Let’s encrypt for www and non-www

I enabled letsencrypt for brie.com today. Turns out for www and non-www, you have to give it the -d option for the www.brie.com and the -d option for the non-www domain. It works now for both. Yay for letsencrypt.

As root, do the following on Debian Squeeze.

# certbot --authenticator standalone --installer apache \
<span id="line-2" class="anchor"></span>  -d brie.com -d www.brie.com --pre-hook "service apache2 stop" --post-hook "service apache2 start"

 

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Madbomber2 development using SDL2

I have been working on redeveloping Bill Kendrick’s Madbomber game so that it runs on Android. Bill originally wrote Madbomber back in 1999 in SDL1. When I bought the Android Nexus 7 tablet, I thought that it would be a good platform for running madbomber as it has become a popular game platform. SDL2 now supports Android, so I have been rewriting it for SDL2. I also made the source so that it uses autoconf, so that it will check for proper libraries. I haven’t done a full release of the Android version of the game, but once I do the release of the Android game, I will publish the source for the Android. It’s actually the same source, put you just have to put into the Android build framework. Check out Madbomber2 sources.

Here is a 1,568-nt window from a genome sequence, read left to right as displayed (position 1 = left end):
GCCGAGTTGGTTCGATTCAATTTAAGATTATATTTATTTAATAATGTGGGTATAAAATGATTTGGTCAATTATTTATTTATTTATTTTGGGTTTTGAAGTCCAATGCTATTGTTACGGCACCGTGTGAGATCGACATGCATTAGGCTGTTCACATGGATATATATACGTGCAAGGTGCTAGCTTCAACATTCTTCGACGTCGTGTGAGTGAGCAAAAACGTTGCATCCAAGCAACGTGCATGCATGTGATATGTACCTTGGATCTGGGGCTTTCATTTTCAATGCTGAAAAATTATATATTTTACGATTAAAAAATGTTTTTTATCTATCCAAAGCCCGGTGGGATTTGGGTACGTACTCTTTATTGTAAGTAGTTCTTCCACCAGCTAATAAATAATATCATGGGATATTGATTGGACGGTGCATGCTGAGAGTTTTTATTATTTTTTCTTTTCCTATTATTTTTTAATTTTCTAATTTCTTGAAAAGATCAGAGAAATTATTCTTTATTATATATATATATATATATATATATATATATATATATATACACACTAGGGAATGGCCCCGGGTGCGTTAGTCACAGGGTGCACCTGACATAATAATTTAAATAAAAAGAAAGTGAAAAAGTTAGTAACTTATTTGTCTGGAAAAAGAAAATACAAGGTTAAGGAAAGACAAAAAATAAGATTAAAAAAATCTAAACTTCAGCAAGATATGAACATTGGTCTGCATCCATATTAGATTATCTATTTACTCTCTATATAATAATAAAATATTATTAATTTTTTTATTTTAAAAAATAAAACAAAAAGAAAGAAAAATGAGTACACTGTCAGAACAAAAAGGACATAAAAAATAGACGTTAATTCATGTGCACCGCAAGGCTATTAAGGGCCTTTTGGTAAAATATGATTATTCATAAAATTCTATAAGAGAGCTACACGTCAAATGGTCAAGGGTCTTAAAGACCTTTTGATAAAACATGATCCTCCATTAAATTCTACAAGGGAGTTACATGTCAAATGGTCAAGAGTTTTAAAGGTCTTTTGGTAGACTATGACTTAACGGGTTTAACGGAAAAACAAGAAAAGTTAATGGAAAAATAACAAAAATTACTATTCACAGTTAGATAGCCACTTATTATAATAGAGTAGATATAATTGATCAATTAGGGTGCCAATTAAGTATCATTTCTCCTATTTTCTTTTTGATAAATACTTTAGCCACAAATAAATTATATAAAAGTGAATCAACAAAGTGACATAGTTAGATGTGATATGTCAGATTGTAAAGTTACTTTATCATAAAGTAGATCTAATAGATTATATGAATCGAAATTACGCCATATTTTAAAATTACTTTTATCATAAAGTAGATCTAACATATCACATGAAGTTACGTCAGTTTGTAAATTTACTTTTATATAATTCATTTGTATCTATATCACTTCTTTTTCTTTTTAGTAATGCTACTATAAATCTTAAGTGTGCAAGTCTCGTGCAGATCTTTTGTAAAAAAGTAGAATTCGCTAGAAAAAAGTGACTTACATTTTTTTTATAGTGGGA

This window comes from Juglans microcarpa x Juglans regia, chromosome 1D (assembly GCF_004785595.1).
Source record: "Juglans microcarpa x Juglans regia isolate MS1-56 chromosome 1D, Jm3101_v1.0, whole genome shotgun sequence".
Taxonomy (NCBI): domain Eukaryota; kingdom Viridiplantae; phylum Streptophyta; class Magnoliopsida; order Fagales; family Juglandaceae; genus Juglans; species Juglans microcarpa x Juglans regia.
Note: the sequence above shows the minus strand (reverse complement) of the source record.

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Updated Raffle app so that winner can choose his prize

I updated the Raffle application so that the winner can choose his prize. I need to get this on Git. In the meantime, check the source here. It still has it so that you can pick a prize and then a random winner.

http://brie.com/brian/blog-stuff/raffle09.zip

-brian

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Cereal Hack Raffle Application